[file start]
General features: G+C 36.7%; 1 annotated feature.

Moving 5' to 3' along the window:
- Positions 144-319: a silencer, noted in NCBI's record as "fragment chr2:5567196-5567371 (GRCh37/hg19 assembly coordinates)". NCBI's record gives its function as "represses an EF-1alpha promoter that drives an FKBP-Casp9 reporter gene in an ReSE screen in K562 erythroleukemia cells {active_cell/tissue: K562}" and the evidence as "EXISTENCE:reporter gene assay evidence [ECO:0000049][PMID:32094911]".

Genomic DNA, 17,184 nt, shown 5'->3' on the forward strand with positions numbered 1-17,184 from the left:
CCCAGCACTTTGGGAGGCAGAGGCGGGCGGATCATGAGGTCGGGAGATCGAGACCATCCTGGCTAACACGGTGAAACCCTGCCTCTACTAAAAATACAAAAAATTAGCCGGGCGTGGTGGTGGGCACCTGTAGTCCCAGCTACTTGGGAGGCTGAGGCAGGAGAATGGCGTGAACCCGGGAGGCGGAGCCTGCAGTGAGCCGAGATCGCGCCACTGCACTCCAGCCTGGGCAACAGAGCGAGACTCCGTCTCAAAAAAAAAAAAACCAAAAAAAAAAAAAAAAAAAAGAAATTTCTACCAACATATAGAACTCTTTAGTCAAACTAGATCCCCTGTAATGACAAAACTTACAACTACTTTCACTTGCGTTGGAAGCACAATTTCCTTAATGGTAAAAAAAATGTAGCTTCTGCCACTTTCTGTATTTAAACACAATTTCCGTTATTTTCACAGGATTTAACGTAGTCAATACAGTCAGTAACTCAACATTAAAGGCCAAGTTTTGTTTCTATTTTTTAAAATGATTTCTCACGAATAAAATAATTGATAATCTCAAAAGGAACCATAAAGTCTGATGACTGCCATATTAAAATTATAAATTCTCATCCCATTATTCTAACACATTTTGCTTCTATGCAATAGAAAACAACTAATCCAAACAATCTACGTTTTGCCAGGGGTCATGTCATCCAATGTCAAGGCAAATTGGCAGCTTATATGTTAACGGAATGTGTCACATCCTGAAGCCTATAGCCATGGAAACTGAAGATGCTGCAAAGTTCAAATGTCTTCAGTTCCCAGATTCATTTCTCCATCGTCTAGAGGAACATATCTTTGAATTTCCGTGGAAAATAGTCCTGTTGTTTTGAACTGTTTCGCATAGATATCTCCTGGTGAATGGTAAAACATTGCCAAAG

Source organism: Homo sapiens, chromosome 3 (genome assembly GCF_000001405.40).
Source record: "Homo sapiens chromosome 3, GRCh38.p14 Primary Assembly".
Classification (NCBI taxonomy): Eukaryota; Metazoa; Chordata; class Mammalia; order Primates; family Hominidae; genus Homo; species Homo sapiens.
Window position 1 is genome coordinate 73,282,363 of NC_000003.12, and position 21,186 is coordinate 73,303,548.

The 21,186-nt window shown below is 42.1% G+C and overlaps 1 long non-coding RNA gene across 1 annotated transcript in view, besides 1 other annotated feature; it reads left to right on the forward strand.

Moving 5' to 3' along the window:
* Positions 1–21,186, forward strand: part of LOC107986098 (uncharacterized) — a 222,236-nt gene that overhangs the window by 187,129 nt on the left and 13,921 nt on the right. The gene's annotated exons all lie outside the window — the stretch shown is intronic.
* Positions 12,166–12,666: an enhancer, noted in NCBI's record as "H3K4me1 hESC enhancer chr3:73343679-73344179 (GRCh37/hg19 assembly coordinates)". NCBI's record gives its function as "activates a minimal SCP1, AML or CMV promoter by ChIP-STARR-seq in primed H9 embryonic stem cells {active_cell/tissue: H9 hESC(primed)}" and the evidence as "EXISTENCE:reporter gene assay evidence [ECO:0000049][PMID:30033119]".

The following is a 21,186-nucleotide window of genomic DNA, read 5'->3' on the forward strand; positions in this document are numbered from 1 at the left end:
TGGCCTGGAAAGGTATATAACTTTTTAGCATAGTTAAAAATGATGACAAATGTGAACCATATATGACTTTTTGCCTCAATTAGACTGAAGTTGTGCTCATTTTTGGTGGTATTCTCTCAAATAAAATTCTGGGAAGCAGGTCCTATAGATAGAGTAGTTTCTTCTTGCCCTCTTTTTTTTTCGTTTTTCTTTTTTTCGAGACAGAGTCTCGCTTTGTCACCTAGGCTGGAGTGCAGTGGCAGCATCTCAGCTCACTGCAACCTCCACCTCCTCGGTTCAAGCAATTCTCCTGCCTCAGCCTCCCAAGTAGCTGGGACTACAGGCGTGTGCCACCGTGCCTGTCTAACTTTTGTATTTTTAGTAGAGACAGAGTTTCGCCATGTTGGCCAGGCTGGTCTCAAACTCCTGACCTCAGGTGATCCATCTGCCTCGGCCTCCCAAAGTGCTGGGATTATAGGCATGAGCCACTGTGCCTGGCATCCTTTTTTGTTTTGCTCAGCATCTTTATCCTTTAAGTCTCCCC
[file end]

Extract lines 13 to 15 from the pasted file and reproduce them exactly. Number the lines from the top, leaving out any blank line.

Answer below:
* Positions 12,166–12,666: an enhancer, noted in NCBI's record as "H3K4me1 hESC enhancer chr3:73343679-73344179 (GRCh37/hg19 assembly coordinates)". NCBI's record gives its function as "activates a minimal SCP1, AML or CMV promoter by ChIP-STARR-seq in primed H9 embryonic stem cells {active_cell/tissue: H9 hESC(primed)}" and the evidence as "EXISTENCE:reporter gene assay evidence [ECO:0000049][PMID:30033119]".

The following is a 21,186-nucleotide window of genomic DNA, read 5'->3' on the forward strand; positions in this document are numbered from 1 at the left end:
TGGCCTGGAAAGGTATATAACTTTTTAGCATAGTTAAAAATGATGACAAATGTGAACCATATATGACTTTTTGCCTCAATTAGACTGAAGTTGTGCTCATTTTTGGTGGTATTCTCTCAAATAAAATTCTGGGAAGCAGGTCCTATAGATAGAGTAGTTTCTTCTTGCCCTCTTTTTTTTTCGTTTTTCTTTTTTTCGAGACAGAGTCTCGCTTTGTCACCTAGGCTGGAGTGCAGTGGCAGCATCTCAGCTCACTGCAACCTCCACCTCCTCGGTTCAAGCAATTCTCCTGCCTCAGCCTCCCAAGTAGCTGGGACTACAGGCGTGTGCCACCGTGCCTGTCTAACTTTTGTATTTTTAGTAGAGACAGAGTTTCGCCATGTTGGCCAGGCTGGTCTCAAACTCCTGACCTCAGGTGATCCATCTGCCTCGGCCTCCCAAAGTGCTGGGATTATAGGCATGAGCCACTGTGCCTGGCATCCTTTTTTGTTTTGCTCAGCATCTTTATCCTTTAAGTCTCCCC